It was almost time to head back up to the Interview Room. Professional tip, don’t plan to breeze in at 1:25 when you’re told the doors open at 1:30. You will be faced with a snaking line that goes on forever as security screens bags and ensures only credentialed press are in the room where the backdstage action happens, where all the winners come through after posing for official photos to face the press from around the world.
Mark Bridges who won Best Costume Design for Phantom Thread talked about working with Paul Thomas Anderson on a film of such singular nature. “I always am excited when Paul calls because, as you know, over 22 years we’ve done everything from porn stars, to oil drilling, to hippie detectives. You know, so this is just another one of the bag of tricks that Paul has. There is a little bit of a pressure… Will I be able to do justice to the era? And, of course, working with Daniel, you up your game. I proceeded with the research the way we always do and just try to tell a story. And then, we had the luxury of working in London, too, where there are makers and fabrics and access to Europe that we don’t have here.”
Insider sidenote: When you’re in the press room you are assigned a number, almost like a paddle at an auction. Each time you want to ask a question, you raise your number card and hope you get noticed. One thing I do love is asking the craft questions. This time around, I wall called upon to ask Mark Bridges, Alexandre Desplat, and Roger Deakins questions. Our own Marshall Flores sent me a question to ask Lee Smith about editing that climatic scene in Dunkirk to create such an emotional impact. I raised my number and was chosen.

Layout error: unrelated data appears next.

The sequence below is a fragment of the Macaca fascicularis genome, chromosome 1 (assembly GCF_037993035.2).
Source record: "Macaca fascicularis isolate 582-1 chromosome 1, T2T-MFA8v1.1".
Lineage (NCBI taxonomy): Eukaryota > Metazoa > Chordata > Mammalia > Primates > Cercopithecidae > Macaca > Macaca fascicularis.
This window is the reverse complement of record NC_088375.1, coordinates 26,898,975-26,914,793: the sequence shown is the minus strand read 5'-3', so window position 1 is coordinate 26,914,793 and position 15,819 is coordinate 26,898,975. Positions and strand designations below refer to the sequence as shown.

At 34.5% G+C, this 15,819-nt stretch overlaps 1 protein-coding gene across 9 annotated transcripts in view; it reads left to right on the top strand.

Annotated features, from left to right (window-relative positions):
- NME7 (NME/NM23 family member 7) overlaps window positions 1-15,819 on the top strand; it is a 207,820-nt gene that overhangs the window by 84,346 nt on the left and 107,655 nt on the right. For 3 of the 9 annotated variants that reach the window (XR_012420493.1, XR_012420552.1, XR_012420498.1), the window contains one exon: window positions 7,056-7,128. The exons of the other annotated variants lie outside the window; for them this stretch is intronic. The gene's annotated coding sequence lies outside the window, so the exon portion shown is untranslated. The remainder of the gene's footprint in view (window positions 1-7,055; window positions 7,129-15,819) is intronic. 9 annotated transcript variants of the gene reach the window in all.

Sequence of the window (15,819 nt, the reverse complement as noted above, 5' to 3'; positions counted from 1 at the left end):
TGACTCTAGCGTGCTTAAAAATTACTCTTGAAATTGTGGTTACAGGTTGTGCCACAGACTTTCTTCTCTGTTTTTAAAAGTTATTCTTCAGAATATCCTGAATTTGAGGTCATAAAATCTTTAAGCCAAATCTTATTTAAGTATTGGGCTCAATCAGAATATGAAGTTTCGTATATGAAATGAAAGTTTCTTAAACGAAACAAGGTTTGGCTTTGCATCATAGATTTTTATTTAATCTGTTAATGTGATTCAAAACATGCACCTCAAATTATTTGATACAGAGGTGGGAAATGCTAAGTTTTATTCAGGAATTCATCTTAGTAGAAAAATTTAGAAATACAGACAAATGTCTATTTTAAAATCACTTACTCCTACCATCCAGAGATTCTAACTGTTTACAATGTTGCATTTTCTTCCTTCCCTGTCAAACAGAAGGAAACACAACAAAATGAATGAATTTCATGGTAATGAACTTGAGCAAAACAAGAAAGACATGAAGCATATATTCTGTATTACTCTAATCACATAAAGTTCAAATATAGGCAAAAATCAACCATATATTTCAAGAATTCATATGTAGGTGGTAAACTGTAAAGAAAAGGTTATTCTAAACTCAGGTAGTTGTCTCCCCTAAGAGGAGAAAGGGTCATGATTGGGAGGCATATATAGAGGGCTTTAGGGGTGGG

Smith’s answer: “Well, that was a very interesting scene. It was one of the few scenes that we slid in a timeline as we were editing and testing the film, because we were setting up this continuous suspense, you know, breathlessness to the film. And what I was always worried about was someone would actually pass out watching the movie. So we had this emotional cannon to fire, and we had to find exactly the right moment to fire that cannon. And we tried it earlier, later in the timeline, and it took many, many versions of the film until we actually hit what affected, I guess, Chris and I the most from an emotional standpoint, and that’s where it sits in the film now.”